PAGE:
Learning the role of Scrum Master at the deep end

My induction into my informal position of Scrum Master was rather quick, a member of staff was leaving and the team needed someone to help run the meetings. Learning fast and jumping straight in at the deep end is my typical (if not favourite) way of learning so I rolled up my sleeves, read a few books and did my best.

So what have I learned? What dubious advise could I pass onto any developer who finds themself stepping into the same role?

Know your Ceremonies

The Scrum Master’s week is punctuated by meetings such as Daily Standups, Planning Sessions, Sprint Review and Retrospectives. You’ll encounter resistance to these because devs like writing code, they don’t enjoy spending hours each week sat in the meeting room. You’ll need to justify these sessions, if you can’t explain why you want to meet then it’s best not to!

Daily Standup

This is the most common session you’ll be expected to run. It’s also the most famous, many businesses claim to be agile simply because they have a daily standup! Getting it right is key to your team’s success.

First the obvious question, do you actually need to stand up? No! People who have never attended a standup will challenge this methodology, there are advantages for and against standing up for the meeting and you need to understand both sides if you want to discuss the reasons. On the one hand physically standing encourages participants to keep their part short and on topic, I also like to guide speakers around the circle so everyone knows when they will be expected to talk and no one is left stammering. On the other hand standing up can be very difficult for distributed teams, meeting over Skype with headsets reduces lot of background noise but brings with it the inevitable technical problems and opens the unending source of distractions which is a dev’s PC. There’s no right answer, but different teams will prefer one style or another.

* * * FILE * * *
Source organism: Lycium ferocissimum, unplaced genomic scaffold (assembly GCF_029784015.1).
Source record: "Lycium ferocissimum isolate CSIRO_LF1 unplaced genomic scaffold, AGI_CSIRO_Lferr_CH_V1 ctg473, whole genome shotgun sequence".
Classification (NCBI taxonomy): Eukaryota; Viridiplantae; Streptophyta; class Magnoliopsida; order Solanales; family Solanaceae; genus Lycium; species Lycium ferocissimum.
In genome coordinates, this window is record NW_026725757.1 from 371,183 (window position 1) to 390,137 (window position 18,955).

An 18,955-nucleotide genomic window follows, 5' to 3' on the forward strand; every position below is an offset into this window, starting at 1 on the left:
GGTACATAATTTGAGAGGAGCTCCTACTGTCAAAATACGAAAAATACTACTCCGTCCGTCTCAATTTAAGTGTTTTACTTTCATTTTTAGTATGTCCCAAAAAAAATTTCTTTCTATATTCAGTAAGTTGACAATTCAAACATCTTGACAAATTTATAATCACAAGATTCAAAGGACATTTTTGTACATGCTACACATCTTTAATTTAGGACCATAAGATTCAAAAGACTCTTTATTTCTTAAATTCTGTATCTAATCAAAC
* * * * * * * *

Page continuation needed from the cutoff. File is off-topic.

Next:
Keeping on topic is a huge challenge and one I’m still struggling with. Your standup should consist of three bullet points

  • What did you do yesterday?
  • What are you aiming to do today?
  • Are you blocked in any way and are you on track to burn down?

In my experience there are two main reasons for a scrum wandering off topic, these are Story Telling (going into too much detail about what they did yesterday) and Problem Solving (using everyone’s time to try and become unstuck). Devs love to talk about challenges they overcame and solve other people’s problems. The key is to spot when this occurs and suggest that these conversations can be had later.

The sixteenth minute is an interesting idea, as I mentioned above one of the main reasons for scrums dragging on is people trying to utilise the entire team to solve their impediments. One approach is to formalise an optional follow up chat for the required parties so they can continue to discuss issues without hindering the rest of the team. Keep an eye on how many of these follow up conversations are needed, too many and they rapidly take over the team’s morning.

Sprint Planning

I’ve found the key to Sprint Planning is preparation, this can often be an issue when the meeting is scheduled for first thing on a Monday morning! Before you walk into the planning session you should have:

  • The backlog prioritised
  • Details of the capacity of your team (or team members if you plan individually)
  • Details of how much work has been carried over from the previous sprint